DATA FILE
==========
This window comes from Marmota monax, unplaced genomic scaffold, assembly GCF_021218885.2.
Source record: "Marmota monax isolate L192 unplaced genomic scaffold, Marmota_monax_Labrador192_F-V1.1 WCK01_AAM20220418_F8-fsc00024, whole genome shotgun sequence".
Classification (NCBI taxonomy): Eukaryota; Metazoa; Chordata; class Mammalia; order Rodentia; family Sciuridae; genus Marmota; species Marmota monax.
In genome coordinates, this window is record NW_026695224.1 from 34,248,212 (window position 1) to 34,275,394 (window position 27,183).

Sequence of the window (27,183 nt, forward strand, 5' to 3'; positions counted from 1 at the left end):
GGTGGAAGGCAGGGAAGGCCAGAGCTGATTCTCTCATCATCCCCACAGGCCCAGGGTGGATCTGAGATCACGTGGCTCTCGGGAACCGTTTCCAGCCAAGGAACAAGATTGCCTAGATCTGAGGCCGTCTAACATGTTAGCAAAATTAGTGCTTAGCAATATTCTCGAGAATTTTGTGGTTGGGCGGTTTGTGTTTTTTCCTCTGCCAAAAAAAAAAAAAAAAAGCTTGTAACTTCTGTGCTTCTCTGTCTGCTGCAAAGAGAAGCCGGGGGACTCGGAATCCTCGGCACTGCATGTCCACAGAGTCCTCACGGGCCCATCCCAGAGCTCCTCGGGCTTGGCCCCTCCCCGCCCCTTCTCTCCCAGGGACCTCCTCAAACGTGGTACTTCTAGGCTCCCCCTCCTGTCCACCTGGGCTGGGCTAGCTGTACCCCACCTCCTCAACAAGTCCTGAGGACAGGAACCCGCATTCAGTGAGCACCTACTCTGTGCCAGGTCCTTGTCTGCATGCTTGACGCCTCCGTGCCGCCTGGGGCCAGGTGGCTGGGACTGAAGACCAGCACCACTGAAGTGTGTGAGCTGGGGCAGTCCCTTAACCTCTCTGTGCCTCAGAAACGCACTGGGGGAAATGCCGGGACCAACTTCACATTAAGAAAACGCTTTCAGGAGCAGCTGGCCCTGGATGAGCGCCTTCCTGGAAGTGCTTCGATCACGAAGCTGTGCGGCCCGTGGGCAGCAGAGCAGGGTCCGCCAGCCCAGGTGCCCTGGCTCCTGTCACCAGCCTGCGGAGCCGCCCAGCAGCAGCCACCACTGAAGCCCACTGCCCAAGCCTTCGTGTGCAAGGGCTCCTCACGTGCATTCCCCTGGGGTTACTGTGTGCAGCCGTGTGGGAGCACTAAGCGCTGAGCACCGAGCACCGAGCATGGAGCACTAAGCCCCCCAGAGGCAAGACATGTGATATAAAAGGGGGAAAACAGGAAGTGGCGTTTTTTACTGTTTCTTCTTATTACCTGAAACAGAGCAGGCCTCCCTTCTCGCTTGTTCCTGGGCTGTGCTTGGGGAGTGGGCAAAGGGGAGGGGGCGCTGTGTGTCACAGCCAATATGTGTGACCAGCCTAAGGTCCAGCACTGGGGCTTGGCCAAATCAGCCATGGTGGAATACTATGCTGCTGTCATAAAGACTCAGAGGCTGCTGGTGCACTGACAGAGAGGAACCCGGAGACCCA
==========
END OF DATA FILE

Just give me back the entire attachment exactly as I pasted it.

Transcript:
This window comes from Marmota monax, unplaced genomic scaffold, assembly GCF_021218885.2.
Source record: "Marmota monax isolate L192 unplaced genomic scaffold, Marmota_monax_Labrador192_F-V1.1 WCK01_AAM20220418_F8-fsc00024, whole genome shotgun sequence".
Classification (NCBI taxonomy): Eukaryota; Metazoa; Chordata; class Mammalia; order Rodentia; family Sciuridae; genus Marmota; species Marmota monax.
In genome coordinates, this window is record NW_026695224.1 from 34,248,212 (window position 1) to 34,275,394 (window position 27,183).

Sequence of the window (27,183 nt, forward strand, 5' to 3'; positions counted from 1 at the left end):
GGTGGAAGGCAGGGAAGGCCAGAGCTGATTCTCTCATCATCCCCACAGGCCCAGGGTGGATCTGAGATCACGTGGCTCTCGGGAACCGTTTCCAGCCAAGGAACAAGATTGCCTAGATCTGAGGCCGTCTAACATGTTAGCAAAATTAGTGCTTAGCAATATTCTCGAGAATTTTGTGGTTGGGCGGTTTGTGTTTTTTCCTCTGCCAAAAAAAAAAAAAAAAAGCTTGTAACTTCTGTGCTTCTCTGTCTGCTGCAAAGAGAAGCCGGGGGACTCGGAATCCTCGGCACTGCATGTCCACAGAGTCCTCACGGGCCCATCCCAGAGCTCCTCGGGCTTGGCCCCTCCCCGCCCCTTCTCTCCCAGGGACCTCCTCAAACGTGGTACTTCTAGGCTCCCCCTCCTGTCCACCTGGGCTGGGCTAGCTGTACCCCACCTCCTCAACAAGTCCTGAGGACAGGAACCCGCATTCAGTGAGCACCTACTCTGTGCCAGGTCCTTGTCTGCATGCTTGACGCCTCCGTGCCGCCTGGGGCCAGGTGGCTGGGACTGAAGACCAGCACCACTGAAGTGTGTGAGCTGGGGCAGTCCCTTAACCTCTCTGTGCCTCAGAAACGCACTGGGGGAAATGCCGGGACCAACTTCACATTAAGAAAACGCTTTCAGGAGCAGCTGGCCCTGGATGAGCGCCTTCCTGGAAGTGCTTCGATCACGAAGCTGTGCGGCCCGTGGGCAGCAGAGCAGGGTCCGCCAGCCCAGGTGCCCTGGCTCCTGTCACCAGCCTGCGGAGCCGCCCAGCAGCAGCCACCACTGAAGCCCACTGCCCAAGCCTTCGTGTGCAAGGGCTCCTCACGTGCATTCCCCTGGGGTTACTGTGTGCAGCCGTGTGGGAGCACTAAGCGCTGAGCACCGAGCACCGAGCATGGAGCACTAAGCCCCCCAGAGGCAAGACATGTGATATAAAAGGGGGAAAACAGGAAGTGGCGTTTTTTACTGTTTCTTCTTATTACCTGAAACAGAGCAGGCCTCCCTTCTCGCTTGTTCCTGGGCTGTGCTTGGGGAGTGGGCAAAGGGGAGGGGGCGCTGTGTGTCACAGCCAATATGTGTGACCAGCCTAAGGTCCAGCACTGGGGCTTGGCCAAATCAGCCATGGTGGAATACTATGCTGCTGTCATAAAGACTCAGAGGCTGCTGGTGCACTGACAGAGAGGAACCCGGAGACCCA